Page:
Well, if we are talking about the 100% things, then the answer is NO!, there's no a 100% anonymity on the internet, even if you are connecting to a VPN on your device, and using a VM with Proxychains and connecting to the internet through TOR browser, you won't be a 100% secure.
Though using all of those layers of encryption, will make it insanely difficult and time-consuming for Hackers or governments to track your connections and spy on the data you are sending and receiving.

Because you need to take into account that devices talk to each other nonstop, and most of these conversations are unnoticeable to us, for example, the devices connected to the same local network consistently talk to each other, each goes on the network like Hey! I'm on the network, here's my DNS, and here's my IP address then wait for the response from other connected devices on the network.
So even if you are using a proxy service, your computer may send requests to websites to get their IP addresses and domain names, and these requests may be sent outside of the proxy, so even with a secure connection, your device will still be giving away your ISP.

Tor (The Onion Router):

Tor or as it's known as "The Onion Router" is free open-source software & project founded in December 2006 by computer scientists Roger Dingledine and Nick Mathewson for accomplishing anonymous and private communication.

It uses 3 intermediate onions "Nodes", which are computers and servers, through which the traffic will be transferred and encrypted.
No one in the network knows what's going on in the whole network! each server or device knows about what's before and after them, and that's it.

Let's have a look at this picture to explain it more.


Let's say you want to visit "steam.com" through the Tor network, the process will go like the following:

- 3 Nodes will be selected randomly in the Tor network through which the traffic will be sent and received.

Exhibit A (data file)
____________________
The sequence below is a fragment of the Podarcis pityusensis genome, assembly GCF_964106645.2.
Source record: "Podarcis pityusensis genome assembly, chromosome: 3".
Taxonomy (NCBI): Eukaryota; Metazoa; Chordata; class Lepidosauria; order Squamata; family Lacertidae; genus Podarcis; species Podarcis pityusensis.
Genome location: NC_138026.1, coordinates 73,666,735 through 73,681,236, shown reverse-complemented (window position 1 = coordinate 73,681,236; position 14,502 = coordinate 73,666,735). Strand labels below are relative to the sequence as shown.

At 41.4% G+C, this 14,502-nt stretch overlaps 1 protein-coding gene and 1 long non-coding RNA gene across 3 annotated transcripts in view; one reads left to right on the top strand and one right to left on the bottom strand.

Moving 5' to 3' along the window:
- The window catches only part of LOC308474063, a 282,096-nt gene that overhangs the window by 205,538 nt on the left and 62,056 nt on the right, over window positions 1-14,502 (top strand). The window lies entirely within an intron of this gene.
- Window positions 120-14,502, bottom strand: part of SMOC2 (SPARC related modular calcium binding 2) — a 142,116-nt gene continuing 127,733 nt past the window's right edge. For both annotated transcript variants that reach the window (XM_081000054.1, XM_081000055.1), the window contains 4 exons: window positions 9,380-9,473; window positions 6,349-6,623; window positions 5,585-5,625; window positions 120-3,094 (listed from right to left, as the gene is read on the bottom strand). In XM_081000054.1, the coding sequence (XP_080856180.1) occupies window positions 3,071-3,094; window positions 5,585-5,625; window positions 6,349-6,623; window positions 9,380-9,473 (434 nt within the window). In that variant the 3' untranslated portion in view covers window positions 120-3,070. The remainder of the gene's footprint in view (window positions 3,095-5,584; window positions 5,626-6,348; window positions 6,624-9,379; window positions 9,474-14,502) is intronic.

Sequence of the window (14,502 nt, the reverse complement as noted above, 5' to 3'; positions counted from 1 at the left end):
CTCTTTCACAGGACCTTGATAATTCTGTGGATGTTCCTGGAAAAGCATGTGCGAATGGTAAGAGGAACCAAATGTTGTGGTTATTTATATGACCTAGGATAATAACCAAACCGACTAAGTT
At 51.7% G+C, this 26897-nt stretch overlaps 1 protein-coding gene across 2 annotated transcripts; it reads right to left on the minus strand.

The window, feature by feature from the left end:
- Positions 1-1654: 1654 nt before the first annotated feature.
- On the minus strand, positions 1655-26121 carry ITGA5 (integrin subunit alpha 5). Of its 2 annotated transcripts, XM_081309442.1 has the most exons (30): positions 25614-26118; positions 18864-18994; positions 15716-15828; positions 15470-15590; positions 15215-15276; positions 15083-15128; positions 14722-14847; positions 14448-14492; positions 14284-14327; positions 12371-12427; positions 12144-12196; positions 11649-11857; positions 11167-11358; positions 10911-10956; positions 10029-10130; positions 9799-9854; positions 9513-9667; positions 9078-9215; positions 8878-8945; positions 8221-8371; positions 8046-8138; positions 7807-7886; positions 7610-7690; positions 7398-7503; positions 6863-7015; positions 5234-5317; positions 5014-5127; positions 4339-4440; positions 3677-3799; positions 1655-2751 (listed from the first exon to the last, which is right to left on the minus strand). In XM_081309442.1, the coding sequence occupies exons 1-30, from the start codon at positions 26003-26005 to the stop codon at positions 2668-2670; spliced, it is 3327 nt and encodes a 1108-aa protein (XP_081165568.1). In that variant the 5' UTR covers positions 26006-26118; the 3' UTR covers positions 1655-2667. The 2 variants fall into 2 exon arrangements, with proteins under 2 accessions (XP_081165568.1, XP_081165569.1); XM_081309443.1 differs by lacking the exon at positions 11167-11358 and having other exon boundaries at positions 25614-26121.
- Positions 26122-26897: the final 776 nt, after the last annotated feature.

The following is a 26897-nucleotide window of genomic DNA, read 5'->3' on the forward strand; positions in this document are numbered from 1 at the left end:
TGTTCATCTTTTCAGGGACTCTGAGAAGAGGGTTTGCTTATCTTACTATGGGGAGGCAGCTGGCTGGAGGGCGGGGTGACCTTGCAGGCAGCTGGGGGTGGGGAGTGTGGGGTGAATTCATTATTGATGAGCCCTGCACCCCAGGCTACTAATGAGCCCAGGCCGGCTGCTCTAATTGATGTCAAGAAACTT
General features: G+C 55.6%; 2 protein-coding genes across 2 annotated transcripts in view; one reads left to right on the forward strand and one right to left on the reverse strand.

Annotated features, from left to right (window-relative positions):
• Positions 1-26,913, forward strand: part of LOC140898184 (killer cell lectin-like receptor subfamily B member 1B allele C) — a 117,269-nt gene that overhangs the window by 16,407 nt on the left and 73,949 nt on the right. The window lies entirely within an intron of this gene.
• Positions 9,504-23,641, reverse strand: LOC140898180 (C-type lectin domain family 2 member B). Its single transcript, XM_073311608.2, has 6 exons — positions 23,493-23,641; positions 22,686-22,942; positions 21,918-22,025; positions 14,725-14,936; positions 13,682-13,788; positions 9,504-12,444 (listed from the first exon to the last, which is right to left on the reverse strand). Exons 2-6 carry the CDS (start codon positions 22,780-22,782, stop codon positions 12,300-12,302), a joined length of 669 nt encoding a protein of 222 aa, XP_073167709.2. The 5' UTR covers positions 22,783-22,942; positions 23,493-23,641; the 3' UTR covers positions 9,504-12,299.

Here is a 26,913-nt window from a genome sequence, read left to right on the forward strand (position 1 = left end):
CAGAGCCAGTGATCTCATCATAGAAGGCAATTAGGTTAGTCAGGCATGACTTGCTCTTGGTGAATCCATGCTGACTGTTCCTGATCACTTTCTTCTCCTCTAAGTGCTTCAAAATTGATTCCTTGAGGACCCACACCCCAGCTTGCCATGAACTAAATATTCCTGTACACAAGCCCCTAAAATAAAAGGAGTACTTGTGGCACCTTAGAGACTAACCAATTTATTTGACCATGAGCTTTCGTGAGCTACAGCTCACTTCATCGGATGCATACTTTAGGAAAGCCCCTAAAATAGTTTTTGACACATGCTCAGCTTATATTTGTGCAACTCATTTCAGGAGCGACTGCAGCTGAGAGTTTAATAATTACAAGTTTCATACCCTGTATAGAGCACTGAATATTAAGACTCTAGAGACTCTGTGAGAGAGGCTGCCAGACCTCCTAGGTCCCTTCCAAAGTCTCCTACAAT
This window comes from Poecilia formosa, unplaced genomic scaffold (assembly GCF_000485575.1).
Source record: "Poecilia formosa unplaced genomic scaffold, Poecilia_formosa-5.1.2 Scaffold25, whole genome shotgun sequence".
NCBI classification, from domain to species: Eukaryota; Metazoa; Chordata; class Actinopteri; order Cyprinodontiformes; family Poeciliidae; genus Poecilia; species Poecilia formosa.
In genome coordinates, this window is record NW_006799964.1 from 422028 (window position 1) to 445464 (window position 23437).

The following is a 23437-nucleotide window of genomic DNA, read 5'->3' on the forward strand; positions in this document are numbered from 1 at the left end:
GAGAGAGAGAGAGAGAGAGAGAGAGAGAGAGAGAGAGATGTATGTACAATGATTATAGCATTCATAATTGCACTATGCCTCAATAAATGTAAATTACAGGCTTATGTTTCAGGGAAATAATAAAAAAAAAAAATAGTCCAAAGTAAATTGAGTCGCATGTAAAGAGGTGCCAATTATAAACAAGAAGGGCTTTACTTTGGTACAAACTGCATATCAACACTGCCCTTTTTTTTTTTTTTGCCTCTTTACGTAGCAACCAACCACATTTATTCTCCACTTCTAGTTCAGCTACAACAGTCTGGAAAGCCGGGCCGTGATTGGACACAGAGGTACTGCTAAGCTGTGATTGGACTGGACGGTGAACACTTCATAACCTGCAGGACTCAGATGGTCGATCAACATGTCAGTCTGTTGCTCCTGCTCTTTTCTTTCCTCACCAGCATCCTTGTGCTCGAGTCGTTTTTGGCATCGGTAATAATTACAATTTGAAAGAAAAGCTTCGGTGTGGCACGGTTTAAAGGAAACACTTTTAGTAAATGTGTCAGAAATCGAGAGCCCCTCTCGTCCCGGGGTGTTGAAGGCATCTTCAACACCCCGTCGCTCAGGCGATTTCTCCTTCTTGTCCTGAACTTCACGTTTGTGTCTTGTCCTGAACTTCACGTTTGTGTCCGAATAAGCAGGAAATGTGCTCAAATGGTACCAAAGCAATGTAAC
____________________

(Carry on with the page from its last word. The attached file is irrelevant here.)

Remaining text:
- Once you send the message, it will be encrypted with three layers of encryption, your device with have the 3 encryption keys, and each of the 3 routers will have one of the encryption keys...

- The message will reach the first Node "router' which has the encryption key "Ka", so it will decrypt it, and understand nothing of its concept, but that it has to send it to the next Node which has the key "Kb", so it sends it to the next Node, which as well will decrypt the second layer, understand nothing of the message and send it to the next and last Node "the exit Node", which has the last encryption key "Kc", so it will decrypt the message, understand it, and send it to the destination server which is in our case "Steam.com".


- The process will go the same way with the response from the server, though instead of decrypting, the routers will be receiving the response and decrypting the data, all the way till it reaches your device which has all of the 3 encryption keys needed to decrypt the data and understand the message.

- Each of the Nodes knows nothing about the whole connection of the network, and only about the next and the previous Node/Device/Server.

- Each of the Nodes can be transferring other data from other devices, for example, the first Node in your Tor network can be an exit Node and communicate with servers on other Tor networks.

So in conclusion, what's the best among the three services to use?

The answer to this question depends on what you want!, for example, if you want to stream but protect your online privacy and location, then your best fit is the VPN services because the Tor network in this case will be a big pain due to the slowness in the traffic flow caused by the encryption and the way the data take being sent or received.
On the other hand, if you are an activist, journalist, or want to share opinions, information, or communicate privately and away from being under the threat of getting caught, then Tor is the option to go with.

Last but not least, you can use proxy services when doing things that are not really confidential or crucial, for example, doing scholar tasks using a computer at your school or university. 
And at the end, if good privacy is your desire, then this is a nice path to go take :

VPN > VM > Proxychains > Tor Service 

Thanks For Reading! 


  1. Replies
    1. I ain't get what you exactly mean by "Changing it myself", though answering your question, nope this ain't a paid article, and currently we have no sponsorships or deals with anyone.
      I hope you have found something useful in the article!